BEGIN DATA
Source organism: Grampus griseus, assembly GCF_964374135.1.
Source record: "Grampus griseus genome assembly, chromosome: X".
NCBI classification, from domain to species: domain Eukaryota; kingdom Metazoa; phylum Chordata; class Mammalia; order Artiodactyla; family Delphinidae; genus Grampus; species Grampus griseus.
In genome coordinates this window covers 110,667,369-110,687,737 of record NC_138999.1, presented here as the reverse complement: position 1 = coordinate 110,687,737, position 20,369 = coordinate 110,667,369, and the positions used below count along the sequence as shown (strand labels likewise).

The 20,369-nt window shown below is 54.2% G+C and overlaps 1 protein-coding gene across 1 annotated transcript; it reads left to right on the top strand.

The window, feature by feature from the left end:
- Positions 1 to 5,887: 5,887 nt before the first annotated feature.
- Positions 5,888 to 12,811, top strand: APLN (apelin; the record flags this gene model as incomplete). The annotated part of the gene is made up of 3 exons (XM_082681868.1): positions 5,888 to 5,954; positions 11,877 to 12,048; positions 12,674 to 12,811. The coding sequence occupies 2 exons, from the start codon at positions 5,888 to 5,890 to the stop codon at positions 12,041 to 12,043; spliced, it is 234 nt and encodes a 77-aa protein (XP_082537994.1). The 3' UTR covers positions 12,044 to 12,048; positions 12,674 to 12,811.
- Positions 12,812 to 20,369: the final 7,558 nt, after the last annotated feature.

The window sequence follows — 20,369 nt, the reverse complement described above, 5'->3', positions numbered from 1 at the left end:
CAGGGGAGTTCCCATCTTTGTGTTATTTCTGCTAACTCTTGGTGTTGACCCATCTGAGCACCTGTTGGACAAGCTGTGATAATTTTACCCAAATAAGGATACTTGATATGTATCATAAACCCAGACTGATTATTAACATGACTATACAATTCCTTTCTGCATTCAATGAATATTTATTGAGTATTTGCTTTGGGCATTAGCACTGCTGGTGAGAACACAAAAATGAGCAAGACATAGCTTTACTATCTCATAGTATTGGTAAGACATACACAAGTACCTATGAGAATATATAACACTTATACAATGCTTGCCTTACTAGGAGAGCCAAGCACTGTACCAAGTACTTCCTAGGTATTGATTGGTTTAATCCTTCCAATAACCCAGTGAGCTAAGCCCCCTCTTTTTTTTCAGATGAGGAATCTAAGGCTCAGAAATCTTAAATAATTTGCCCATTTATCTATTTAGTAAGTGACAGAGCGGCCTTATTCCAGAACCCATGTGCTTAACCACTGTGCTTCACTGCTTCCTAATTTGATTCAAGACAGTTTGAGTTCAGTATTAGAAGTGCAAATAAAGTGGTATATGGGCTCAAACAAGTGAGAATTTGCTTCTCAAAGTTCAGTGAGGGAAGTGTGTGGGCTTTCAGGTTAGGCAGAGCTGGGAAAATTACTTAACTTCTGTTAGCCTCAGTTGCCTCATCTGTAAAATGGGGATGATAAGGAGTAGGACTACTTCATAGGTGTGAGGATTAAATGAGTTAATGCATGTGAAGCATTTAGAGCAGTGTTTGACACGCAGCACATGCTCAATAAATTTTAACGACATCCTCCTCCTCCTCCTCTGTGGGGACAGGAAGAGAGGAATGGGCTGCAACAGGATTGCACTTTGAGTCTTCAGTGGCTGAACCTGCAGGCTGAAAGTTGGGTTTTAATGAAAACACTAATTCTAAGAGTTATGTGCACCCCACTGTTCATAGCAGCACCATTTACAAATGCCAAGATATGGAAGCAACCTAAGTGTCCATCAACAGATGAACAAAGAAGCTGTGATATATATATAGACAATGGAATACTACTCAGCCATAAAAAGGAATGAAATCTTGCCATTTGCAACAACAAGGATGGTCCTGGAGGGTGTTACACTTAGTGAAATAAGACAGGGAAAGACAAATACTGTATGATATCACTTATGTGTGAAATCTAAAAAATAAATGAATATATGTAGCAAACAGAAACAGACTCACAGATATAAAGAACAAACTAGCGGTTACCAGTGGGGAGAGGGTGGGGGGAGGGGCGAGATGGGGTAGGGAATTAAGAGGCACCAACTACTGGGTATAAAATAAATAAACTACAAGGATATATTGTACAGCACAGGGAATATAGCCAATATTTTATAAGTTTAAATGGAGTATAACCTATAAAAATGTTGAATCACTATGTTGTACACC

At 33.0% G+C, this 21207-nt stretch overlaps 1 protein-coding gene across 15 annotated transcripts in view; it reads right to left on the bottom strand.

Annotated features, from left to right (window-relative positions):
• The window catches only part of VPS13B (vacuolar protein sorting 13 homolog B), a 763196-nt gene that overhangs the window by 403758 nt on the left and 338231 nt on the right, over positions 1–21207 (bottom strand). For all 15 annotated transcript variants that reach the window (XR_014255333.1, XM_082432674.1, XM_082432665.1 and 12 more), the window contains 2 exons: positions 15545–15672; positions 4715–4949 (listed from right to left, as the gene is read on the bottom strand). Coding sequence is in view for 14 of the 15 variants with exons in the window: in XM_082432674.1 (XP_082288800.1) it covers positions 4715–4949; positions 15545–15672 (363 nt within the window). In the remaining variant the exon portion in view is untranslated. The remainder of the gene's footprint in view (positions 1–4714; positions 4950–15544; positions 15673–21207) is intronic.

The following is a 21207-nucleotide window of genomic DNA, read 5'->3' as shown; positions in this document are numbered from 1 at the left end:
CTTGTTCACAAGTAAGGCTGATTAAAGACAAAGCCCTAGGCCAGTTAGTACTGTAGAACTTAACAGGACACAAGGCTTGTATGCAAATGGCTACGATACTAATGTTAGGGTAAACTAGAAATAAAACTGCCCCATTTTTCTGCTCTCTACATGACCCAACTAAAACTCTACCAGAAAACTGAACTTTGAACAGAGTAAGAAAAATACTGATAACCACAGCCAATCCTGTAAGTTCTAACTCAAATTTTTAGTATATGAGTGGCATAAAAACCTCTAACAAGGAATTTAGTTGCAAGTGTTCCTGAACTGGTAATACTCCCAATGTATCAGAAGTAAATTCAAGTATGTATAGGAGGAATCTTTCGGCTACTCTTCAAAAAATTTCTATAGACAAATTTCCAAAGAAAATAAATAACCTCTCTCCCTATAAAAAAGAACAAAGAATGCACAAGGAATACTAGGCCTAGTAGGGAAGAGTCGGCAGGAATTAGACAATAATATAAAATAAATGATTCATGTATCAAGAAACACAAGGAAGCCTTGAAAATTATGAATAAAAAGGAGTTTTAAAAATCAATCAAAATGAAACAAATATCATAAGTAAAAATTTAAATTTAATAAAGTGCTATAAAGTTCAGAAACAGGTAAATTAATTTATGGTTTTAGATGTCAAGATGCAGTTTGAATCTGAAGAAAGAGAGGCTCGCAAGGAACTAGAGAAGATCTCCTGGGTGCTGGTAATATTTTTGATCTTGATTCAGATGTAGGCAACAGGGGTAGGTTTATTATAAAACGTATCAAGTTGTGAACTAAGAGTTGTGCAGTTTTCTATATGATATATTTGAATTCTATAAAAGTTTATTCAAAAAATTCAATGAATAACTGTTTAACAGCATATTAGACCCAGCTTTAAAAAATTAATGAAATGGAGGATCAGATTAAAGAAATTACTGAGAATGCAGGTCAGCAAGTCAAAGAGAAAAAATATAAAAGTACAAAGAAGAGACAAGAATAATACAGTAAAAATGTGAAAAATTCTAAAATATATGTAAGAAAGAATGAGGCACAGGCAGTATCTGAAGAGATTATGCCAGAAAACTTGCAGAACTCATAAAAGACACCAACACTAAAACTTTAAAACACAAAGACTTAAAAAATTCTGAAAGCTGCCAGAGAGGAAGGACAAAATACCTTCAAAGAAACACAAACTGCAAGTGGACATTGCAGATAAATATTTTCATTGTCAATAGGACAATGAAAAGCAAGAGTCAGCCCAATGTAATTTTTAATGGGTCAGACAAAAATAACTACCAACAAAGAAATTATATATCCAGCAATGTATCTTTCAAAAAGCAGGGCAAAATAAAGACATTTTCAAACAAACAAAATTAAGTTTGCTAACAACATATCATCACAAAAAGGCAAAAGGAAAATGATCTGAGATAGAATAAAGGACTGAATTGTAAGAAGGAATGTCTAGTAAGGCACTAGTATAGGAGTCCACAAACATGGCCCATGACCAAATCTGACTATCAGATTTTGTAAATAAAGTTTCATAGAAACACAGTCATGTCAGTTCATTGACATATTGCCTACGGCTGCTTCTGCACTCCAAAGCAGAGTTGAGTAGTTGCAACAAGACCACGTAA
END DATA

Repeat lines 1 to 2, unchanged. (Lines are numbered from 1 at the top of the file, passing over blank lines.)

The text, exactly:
Source organism: Grampus griseus, assembly GCF_964374135.1.
Source record: "Grampus griseus genome assembly, chromosome: X".